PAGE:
Freight / Road Haulage: By 2035 it is estimated 20% of total oil demand will be due to road haulage. With this share of the oil demand, advancement in road haulage technology presents a bigger threat to oil demand than passenger EVs. In a similar theme to EVs, there are three aspects of potential disruption:

  • / Self-driving or autonomous trucks
  • / Electric trucks
  • / Autonomous electric trucks

It is estimated that by 2050 connected autonomous trucks could be 18% more efficient than current trucks. However, at present, technology companies are only targeting automating Highway driving, for context highways equate to only 5% of US roads. Although, Tesla announced an electric semi-truck in October 2017, with an expected range of 200-300 miles, which could be used for short-haul inner-city usage. However, until battery technology allows electric trucks to compete with ICE trucks in terms of long-haul range then the impact on oil demand of electrification will be relatively small.

Even imagining a scenario where a combination of autonomous trucks on highways and electric trucks for off highway driving is implemented, it can be estimated that it could equate to a 1-3% decrease in total oil demand by 2050.

Aviation: Wright electric has stated it aims for every short flight to be electric within 20 years and is seeking investors to help deliver a 150 passenger aircraft with a range of 300 miles. If we assume all flights less than 300 miles are electric by 2050 and make the broad assumption this is 20% of Global air travel, the electrification of air travel will still have less than 1% impact on Global oil demand by 2050.

A possibly bigger threat to oil demand than electrification is jet biofuel, with Air BP already supplying jet biofuel throughout Scandinavia and Boeing have committed to work with partners to develop jet biofuel. It is estimated that a sustainable, non-petrochemical jet fuel could have an impact of 3% reduction of oil demand, assuming 100% penetration of the technology.

Shipping: Marine is currently behind the land and air transportation industries, likely due to the massive distances covered in marine transportation exceeding feasible battery range. While the UN awarded a $1m UN Energy Grant to the SINTEF non-profit research institute, which aims to develop technology for a traditional ferry or other vessel with a plug-in hybrid electric powertrain, in December 2016; based on current technology and known projects, it is unlikely the impact of electrification of the marine industry will have a significant impact on oil demand.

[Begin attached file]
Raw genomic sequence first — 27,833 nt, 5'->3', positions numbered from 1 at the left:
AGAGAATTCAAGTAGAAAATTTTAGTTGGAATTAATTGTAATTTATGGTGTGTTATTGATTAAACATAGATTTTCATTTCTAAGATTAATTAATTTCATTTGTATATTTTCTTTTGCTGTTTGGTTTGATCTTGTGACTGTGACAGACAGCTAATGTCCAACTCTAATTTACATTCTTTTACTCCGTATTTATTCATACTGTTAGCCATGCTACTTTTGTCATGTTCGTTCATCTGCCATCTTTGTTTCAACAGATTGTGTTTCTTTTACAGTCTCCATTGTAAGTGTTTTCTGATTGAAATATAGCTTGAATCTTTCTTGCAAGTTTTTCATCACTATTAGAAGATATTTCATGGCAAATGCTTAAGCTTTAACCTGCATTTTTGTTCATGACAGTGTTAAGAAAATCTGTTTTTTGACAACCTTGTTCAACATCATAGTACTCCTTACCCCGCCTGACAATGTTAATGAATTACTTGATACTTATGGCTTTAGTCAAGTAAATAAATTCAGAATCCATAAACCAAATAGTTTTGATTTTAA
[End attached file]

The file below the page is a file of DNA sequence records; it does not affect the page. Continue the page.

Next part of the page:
Hyperloop: Hyperloop has the potential to introduce fast, hydrocarbon free transportation and there are suggestions that momentum is gaining in terms of the technology development. However, there is a huge amount of infrastructure to be developed and even an extremely optimistic outlook of 1% of journeys being made by hyperloop in 2050 would only yield an 0.5% impact on oil demand.

What might it all mean for global oil demand?

When examining the data, it appears more likely that a gradual move towards EVs will have a limited impact on the demand for oil through 2040.  A more significant impact is the improving efficiency in use of the carbon fuel, but even coupled with this, the onset of EVs cannot completely offset the demand growth generated by the expected growth in GDP driven by the non-OECD countries.

The range of scenarios/views we have examined (TOTAL, BP, IEA, STATOIL, GNV-DL, EIA, OPEC) forecast oil demand moving from 96 Mb/d in 2016 to anywhere between 80 Mb/d, in the most carbon constrained view of the world, and 113Mb/d.  This represents what could be considered a fairly narrow range of +/- 17%.

In bringing together some conclusions, including impact of some of the further potential disruptors, we have thought through five alternative outcomes for oil demand in the period to 2040 (and indeed beyond):